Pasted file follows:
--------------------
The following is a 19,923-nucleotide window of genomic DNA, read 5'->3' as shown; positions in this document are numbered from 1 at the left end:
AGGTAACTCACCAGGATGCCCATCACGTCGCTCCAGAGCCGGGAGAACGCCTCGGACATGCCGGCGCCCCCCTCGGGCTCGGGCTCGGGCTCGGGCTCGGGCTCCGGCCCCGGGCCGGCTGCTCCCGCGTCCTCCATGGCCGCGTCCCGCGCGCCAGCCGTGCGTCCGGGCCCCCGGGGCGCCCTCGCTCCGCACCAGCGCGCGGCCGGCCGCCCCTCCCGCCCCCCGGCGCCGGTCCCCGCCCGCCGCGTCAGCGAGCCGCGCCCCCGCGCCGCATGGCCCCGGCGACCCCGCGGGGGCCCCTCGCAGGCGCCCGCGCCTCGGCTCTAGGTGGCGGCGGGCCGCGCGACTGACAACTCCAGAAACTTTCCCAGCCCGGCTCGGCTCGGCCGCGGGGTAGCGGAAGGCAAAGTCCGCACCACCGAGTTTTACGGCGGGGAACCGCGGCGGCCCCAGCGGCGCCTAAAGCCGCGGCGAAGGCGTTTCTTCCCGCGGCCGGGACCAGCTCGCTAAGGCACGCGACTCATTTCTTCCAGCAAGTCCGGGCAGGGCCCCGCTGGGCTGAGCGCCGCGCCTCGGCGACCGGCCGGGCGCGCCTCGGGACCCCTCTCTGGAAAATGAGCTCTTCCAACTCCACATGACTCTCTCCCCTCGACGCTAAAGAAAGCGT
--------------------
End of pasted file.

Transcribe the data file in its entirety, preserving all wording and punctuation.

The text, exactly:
The following is a 19,923-nucleotide window of genomic DNA, read 5'->3' as shown; positions in this document are numbered from 1 at the left end:
AGGTAACTCACCAGGATGCCCATCACGTCGCTCCAGAGCCGGGAGAACGCCTCGGACATGCCGGCGCCCCCCTCGGGCTCGGGCTCGGGCTCGGGCTCGGGCTCCGGCCCCGGGCCGGCTGCTCCCGCGTCCTCCATGGCCGCGTCCCGCGCGCCAGCCGTGCGTCCGGGCCCCCGGGGCGCCCTCGCTCCGCACCAGCGCGCGGCCGGCCGCCCCTCCCGCCCCCCGGCGCCGGTCCCCGCCCGCCGCGTCAGCGAGCCGCGCCCCCGCGCCGCATGGCCCCGGCGACCCCGCGGGGGCCCCTCGCAGGCGCCCGCGCCTCGGCTCTAGGTGGCGGCGGGCCGCGCGACTGACAACTCCAGAAACTTTCCCAGCCCGGCTCGGCTCGGCCGCGGGGTAGCGGAAGGCAAAGTCCGCACCACCGAGTTTTACGGCGGGGAACCGCGGCGGCCCCAGCGGCGCCTAAAGCCGCGGCGAAGGCGTTTCTTCCCGCGGCCGGGACCAGCTCGCTAAGGCACGCGACTCATTTCTTCCAGCAAGTCCGGGCAGGGCCCCGCTGGGCTGAGCGCCGCGCCTCGGCGACCGGCCGGGCGCGCCTCGGGACCCCTCTCTGGAAAATGAGCTCTTCCAACTCCACATGACTCTCTCCCCTCGACGCTAAAGAAAGCGT